Interesting problem - Full disclosure - I am not statistically savvy - that said I think you can get the complement byt using the approach outlined below
since the Fixed formula sets up all the permutations of those dimensions that preceed the colon (:) by using <> against the actual dimension and the parameter I think it will work
It yielded the text table shown below
I did not carry it through to the other calcualtions but you get the idea
I do have a question - I looked at your data and saw 2-3 duplicates for each student ID - is that something you did just because the data is confidential or is it the result of some data collection process
In any event it doesn't make business sense -
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example_problem2_v3.twbx 96.7 KB
Thanks for the reply! I'm not entirely sure this is working as expected... I've never encountered the "<>" operator before, what does this do exactly?
I tried this out in my actual dataset, and I'm not seeing any change...
Maybe I wasn't clear in what we're looking to accomplish. With the parameters selected the way they are (in the workbook I uploaded), I want the black dot to represent females, and the white dot males. But if the Gender parameter is set back to "All Genders", the black dot should represent both genders.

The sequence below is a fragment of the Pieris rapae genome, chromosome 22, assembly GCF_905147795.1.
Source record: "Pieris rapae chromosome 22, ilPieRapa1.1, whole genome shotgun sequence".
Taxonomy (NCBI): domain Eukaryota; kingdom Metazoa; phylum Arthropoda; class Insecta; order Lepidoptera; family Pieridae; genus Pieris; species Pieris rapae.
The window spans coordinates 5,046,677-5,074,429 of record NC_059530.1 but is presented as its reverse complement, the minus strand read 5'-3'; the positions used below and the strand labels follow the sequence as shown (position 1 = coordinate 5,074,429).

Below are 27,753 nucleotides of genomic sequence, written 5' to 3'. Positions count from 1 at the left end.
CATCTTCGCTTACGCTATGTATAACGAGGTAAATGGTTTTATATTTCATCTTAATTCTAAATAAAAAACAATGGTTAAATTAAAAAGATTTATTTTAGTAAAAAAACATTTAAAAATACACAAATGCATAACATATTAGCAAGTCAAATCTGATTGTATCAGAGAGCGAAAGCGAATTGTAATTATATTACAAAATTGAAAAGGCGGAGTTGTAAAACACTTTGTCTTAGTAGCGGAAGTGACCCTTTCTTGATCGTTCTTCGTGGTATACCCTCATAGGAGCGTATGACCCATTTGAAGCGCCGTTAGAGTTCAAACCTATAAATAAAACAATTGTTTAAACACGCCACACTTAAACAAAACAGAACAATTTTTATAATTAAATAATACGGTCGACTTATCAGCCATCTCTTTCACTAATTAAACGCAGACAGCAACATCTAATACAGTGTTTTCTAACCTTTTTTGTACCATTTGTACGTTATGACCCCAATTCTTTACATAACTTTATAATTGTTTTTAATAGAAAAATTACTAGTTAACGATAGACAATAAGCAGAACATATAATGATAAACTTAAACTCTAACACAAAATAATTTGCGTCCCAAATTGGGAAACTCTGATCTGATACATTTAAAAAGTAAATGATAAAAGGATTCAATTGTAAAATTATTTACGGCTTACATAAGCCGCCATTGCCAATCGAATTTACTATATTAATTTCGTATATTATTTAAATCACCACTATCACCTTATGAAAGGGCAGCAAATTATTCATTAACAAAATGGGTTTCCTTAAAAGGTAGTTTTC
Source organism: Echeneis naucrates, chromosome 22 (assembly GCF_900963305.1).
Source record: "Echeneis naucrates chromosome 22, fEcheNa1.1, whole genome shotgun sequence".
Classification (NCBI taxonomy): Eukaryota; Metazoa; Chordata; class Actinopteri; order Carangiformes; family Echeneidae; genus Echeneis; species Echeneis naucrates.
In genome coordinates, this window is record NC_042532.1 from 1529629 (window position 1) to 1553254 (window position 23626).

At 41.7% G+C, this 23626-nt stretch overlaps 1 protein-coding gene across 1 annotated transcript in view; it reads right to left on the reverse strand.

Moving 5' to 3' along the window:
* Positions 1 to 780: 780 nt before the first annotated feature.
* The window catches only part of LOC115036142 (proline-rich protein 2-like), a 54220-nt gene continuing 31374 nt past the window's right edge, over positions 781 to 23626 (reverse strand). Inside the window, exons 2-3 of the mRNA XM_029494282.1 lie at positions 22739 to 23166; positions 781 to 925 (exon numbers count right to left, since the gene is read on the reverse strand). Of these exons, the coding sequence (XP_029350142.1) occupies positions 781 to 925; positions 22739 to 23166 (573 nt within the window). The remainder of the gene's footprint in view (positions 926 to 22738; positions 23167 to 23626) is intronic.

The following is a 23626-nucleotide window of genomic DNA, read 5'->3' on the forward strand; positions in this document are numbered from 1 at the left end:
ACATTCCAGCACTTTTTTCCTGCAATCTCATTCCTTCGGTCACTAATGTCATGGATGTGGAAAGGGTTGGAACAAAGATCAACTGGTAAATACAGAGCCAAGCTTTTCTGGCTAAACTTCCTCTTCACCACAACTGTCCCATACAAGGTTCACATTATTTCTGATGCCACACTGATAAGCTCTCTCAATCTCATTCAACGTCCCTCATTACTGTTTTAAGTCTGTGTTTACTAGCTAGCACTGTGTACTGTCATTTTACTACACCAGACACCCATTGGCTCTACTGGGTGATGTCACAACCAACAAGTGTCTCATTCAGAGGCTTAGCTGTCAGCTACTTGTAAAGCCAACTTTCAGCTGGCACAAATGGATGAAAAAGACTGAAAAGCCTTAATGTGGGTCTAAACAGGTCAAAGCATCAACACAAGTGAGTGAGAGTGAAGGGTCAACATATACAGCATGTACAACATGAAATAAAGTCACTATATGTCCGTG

It gets more complicated when we add in the rest of the parameters, but I think starting with the simplest case would be best.
Let me know if this needs more clarification! It's definitely a tricky problem.
p.s. There are duplicate student IDs since the original data is collected on a yearly basis, so a student might be surveyed twice. Thanks for bringing that up, though!
thanks for the replay - the <> is Not Equal or in this case "does not include" - I am not a statistician so I can comment on the impact in the data other than to not that it was filtering out the total count when comparing the "Original" and revised version.
As to the duplicat IDs my question would be what is unique in your data set that you are using to to aggregate your data around? I'm seewing cases in yor data wwhere the same student ID refers alternately to male and female gender.
I figured the <> was Not Equal, thanks for clearing that up!
The duplicate ID issue is not relevant in this problem. If you'd like, you can delete them in the original data. They were there for previous tests and I never deleted them.